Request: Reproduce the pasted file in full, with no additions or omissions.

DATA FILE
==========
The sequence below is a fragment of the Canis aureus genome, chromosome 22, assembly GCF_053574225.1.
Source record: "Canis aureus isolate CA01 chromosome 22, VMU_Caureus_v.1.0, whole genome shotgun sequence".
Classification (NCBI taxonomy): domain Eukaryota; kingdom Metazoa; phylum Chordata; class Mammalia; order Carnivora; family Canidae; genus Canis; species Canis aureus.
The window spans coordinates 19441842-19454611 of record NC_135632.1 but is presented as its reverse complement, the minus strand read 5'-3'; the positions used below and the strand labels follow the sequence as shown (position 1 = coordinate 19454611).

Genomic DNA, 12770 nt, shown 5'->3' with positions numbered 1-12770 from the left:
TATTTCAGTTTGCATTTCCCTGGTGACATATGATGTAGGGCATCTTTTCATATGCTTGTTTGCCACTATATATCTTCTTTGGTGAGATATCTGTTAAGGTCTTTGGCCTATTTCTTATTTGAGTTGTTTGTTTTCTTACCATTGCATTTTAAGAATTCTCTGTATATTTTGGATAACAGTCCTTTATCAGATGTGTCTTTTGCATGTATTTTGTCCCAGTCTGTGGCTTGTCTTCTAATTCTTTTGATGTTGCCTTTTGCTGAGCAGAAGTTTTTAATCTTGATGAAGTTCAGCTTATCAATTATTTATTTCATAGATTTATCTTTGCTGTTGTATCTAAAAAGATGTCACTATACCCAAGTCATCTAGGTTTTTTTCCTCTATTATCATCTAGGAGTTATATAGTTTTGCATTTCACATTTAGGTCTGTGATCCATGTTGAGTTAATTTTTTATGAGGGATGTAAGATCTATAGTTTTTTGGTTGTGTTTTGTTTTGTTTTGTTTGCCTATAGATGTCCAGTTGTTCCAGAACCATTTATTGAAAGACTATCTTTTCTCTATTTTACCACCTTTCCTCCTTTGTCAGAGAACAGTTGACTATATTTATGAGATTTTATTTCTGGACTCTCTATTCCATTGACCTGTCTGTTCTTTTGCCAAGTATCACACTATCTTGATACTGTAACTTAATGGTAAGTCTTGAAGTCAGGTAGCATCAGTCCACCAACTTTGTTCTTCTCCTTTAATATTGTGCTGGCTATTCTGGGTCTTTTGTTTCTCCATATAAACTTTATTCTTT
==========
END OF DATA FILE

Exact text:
The sequence below is a fragment of the Canis aureus genome, chromosome 22, assembly GCF_053574225.1.
Source record: "Canis aureus isolate CA01 chromosome 22, VMU_Caureus_v.1.0, whole genome shotgun sequence".
Classification (NCBI taxonomy): domain Eukaryota; kingdom Metazoa; phylum Chordata; class Mammalia; order Carnivora; family Canidae; genus Canis; species Canis aureus.
The window spans coordinates 19441842-19454611 of record NC_135632.1 but is presented as its reverse complement, the minus strand read 5'-3'; the positions used below and the strand labels follow the sequence as shown (position 1 = coordinate 19454611).

Genomic DNA, 12770 nt, shown 5'->3' with positions numbered 1-12770 from the left:
TATTTCAGTTTGCATTTCCCTGGTGACATATGATGTAGGGCATCTTTTCATATGCTTGTTTGCCACTATATATCTTCTTTGGTGAGATATCTGTTAAGGTCTTTGGCCTATTTCTTATTTGAGTTGTTTGTTTTCTTACCATTGCATTTTAAGAATTCTCTGTATATTTTGGATAACAGTCCTTTATCAGATGTGTCTTTTGCATGTATTTTGTCCCAGTCTGTGGCTTGTCTTCTAATTCTTTTGATGTTGCCTTTTGCTGAGCAGAAGTTTTTAATCTTGATGAAGTTCAGCTTATCAATTATTTATTTCATAGATTTATCTTTGCTGTTGTATCTAAAAAGATGTCACTATACCCAAGTCATCTAGGTTTTTTTCCTCTATTATCATCTAGGAGTTATATAGTTTTGCATTTCACATTTAGGTCTGTGATCCATGTTGAGTTAATTTTTTATGAGGGATGTAAGATCTATAGTTTTTTGGTTGTGTTTTGTTTTGTTTTGTTTGCCTATAGATGTCCAGTTGTTCCAGAACCATTTATTGAAAGACTATCTTTTCTCTATTTTACCACCTTTCCTCCTTTGTCAGAGAACAGTTGACTATATTTATGAGATTTTATTTCTGGACTCTCTATTCCATTGACCTGTCTGTTCTTTTGCCAAGTATCACACTATCTTGATACTGTAACTTAATGGTAAGTCTTGAAGTCAGGTAGCATCAGTCCACCAACTTTGTTCTTCTCCTTTAATATTGTGCTGGCTATTCTGGGTCTTTTGTTTCTCCATATAAACTTTATTCTTT